Published: 12:48, December 29, 2023 | Updated: 12:50, December 29, 2023
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DPP's door best place for election meddling charge
By China Daily

In this undated file photo the Taipei 101 skyscraper commands the urban landscape in Taipei, Taiwan. (PHOTO / XINHUA)

The Customs Tariff Commission last week announced that starting from the beginning of next year a total of 12 items of chemical products from Taiwan, including propylene and para-xylene, will stop enjoying the preferential tax rates stipulated by the Economic Cooperation Framework Agreement.

Beijing said the move was in response to the "unilateral, discriminatory trade restrictions" the island's authorities had imposed on products from the Chinese mainland that breach the cross-Strait free trade agreement.

The comprehensive economic pact lists 806 goods approved for tariff reductions and is intended to lower the barriers to commerce and promote cross-Strait trade. It was signed by the two sides across the Taiwan Strait in June 2010 on the basis of the 1992 Consensus.

Soon after announcing the tariff move, the mainland authorities said that they are willing to work with relevant parties in Taiwan and offer assistance for the resumption of exports of Taiwan's agricultural and aquatic products to the mainland. In light of this, the mainland authorities announced that, based on an assessment of the rectification efforts of the island's grouper farmers, they had given a green light to the resumption of grouper imports from Taiwan, which were suspended in June 2022 because of safety issues.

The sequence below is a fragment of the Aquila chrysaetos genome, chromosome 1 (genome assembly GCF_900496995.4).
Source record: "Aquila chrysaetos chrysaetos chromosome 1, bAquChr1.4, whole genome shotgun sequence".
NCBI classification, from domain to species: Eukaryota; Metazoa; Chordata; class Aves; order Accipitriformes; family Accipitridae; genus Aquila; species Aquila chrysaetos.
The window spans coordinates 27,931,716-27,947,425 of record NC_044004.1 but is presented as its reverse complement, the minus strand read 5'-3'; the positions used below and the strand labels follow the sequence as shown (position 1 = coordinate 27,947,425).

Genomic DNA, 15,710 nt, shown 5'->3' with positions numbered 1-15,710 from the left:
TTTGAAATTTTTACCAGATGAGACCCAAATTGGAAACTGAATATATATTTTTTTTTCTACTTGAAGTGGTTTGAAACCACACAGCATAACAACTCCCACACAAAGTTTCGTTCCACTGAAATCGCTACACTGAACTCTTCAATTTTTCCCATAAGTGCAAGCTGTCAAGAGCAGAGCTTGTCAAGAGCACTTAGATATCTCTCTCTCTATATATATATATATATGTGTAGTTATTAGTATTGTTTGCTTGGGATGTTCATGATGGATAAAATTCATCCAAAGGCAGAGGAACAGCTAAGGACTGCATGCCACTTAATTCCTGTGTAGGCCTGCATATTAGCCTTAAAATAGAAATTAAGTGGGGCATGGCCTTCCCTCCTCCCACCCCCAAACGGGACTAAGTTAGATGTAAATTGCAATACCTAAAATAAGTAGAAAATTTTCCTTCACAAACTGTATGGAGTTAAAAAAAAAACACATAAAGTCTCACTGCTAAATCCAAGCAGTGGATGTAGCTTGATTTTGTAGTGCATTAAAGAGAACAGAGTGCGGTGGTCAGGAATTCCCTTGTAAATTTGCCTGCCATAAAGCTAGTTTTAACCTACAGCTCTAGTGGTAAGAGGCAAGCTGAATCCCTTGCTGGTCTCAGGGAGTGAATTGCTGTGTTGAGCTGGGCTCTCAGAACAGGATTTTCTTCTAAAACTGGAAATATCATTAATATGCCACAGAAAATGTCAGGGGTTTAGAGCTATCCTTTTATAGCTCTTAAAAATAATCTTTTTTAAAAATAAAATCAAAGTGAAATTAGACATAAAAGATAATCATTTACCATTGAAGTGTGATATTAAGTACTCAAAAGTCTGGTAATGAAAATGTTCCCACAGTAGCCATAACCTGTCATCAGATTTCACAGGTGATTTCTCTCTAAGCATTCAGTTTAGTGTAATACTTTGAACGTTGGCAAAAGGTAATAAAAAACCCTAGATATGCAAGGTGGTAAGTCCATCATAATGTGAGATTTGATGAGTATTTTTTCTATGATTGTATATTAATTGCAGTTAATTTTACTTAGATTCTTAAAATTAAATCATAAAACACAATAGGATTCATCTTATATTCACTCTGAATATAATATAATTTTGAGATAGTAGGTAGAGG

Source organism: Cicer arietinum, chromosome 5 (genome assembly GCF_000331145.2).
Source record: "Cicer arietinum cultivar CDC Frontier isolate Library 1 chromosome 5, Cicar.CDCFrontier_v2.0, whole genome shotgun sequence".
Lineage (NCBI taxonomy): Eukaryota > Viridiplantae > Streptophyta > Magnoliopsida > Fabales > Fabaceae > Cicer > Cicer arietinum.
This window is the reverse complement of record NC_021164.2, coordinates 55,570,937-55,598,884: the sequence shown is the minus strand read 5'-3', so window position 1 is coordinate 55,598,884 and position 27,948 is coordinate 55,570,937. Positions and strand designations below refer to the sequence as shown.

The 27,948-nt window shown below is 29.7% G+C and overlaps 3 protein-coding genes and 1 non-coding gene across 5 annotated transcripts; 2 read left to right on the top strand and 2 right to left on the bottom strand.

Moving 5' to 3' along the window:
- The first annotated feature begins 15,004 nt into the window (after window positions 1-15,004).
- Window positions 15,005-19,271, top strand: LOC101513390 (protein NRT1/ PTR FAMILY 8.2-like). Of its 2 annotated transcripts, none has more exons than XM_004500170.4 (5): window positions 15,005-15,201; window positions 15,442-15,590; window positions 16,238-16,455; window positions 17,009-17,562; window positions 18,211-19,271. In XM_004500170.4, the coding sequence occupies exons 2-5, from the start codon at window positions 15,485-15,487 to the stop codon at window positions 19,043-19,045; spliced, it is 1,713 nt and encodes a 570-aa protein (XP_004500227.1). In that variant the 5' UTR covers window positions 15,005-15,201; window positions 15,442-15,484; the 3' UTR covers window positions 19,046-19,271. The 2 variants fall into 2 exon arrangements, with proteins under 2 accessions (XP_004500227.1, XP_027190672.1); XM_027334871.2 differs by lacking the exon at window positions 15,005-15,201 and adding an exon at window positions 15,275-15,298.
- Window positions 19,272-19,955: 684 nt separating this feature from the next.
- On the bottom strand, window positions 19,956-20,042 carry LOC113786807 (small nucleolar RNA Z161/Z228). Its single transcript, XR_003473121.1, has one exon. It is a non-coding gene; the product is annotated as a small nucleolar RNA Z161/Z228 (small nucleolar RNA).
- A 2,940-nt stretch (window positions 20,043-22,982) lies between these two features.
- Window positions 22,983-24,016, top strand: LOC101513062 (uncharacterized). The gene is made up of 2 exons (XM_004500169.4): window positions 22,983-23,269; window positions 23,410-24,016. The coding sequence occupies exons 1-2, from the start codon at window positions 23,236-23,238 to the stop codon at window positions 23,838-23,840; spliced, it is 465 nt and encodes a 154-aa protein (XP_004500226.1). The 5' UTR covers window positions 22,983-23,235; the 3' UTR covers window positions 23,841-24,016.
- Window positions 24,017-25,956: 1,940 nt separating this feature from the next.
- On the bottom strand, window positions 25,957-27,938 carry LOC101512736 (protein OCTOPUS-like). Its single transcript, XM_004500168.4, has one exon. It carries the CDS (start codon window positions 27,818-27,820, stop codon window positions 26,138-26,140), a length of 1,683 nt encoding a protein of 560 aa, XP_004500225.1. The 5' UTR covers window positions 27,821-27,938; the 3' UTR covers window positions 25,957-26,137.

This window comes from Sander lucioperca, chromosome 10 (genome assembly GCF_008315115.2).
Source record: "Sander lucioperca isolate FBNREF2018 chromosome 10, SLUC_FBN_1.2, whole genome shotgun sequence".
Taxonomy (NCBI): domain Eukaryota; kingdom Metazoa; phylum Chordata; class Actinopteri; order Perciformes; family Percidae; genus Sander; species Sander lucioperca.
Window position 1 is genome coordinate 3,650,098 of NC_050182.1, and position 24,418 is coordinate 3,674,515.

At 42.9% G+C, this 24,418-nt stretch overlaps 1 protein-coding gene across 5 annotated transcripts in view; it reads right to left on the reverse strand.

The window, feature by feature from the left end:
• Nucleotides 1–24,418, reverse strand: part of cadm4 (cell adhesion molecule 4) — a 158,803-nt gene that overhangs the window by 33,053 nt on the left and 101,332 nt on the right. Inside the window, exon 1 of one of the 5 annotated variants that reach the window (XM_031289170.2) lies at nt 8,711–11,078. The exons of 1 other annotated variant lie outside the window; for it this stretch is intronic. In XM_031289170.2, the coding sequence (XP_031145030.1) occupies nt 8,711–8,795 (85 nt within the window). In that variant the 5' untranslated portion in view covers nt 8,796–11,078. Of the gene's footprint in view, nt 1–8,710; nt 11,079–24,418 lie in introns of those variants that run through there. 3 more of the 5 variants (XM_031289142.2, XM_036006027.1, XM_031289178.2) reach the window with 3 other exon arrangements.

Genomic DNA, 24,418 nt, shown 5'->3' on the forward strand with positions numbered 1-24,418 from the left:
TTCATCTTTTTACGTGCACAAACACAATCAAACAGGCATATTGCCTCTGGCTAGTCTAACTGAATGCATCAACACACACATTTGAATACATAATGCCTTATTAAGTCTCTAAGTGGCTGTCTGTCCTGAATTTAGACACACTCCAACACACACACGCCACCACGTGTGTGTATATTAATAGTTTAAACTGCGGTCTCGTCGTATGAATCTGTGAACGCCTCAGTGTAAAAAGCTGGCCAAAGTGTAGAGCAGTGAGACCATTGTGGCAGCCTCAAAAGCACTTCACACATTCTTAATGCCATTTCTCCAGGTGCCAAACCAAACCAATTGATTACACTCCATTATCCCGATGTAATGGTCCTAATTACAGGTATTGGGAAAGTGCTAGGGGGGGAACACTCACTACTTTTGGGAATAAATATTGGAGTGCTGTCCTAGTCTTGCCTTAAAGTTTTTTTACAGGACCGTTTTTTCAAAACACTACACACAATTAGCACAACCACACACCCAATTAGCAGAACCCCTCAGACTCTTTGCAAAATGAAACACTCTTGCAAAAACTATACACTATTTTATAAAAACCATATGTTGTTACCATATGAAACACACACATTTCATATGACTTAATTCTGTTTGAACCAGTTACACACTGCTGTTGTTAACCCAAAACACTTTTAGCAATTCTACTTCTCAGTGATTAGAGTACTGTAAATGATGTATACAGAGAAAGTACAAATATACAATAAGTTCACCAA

The mainland's twin announcements prompted some people on the island who are ill-disposed toward the Chinese mainland to claim that Beijing was employing a carrot and stick approach to influence the upcoming election on the island.

But the recent decision by the Chinese mainland to end tariff concessions for some Taiwan products was justified given the island's authorities have imposed restrictions and bans against mainland products, which are aimed at politicizing trade issues and undermining cross-Strait trade cooperation.

The island's business circle should blame the ruling Democratic Progressive Party for such an undesirable outcome as it was the DPP that has flouted the ECFA.

Since taking office, the DPP, with its pro-independence agenda and reckless separatist deeds, has done more harm than good to the smooth implementation of the ECFA.

The DPP authorities have not only violated the ECFA rules by imposing discriminatory restrictions on mainland goods, they have also refused to recognize the 1992 Consensus. So it is the DPP authorities that bear the responsibility now that the ECFA is experiencing some headwinds.

The suspension and reinstatement of approval for imports of grouper from the island are entirely due to the actions of the industry on the island.

As for the allegation that the mainland is seeking to influence the local leadership election on the island, those making the allegation are the ones attempting to do that.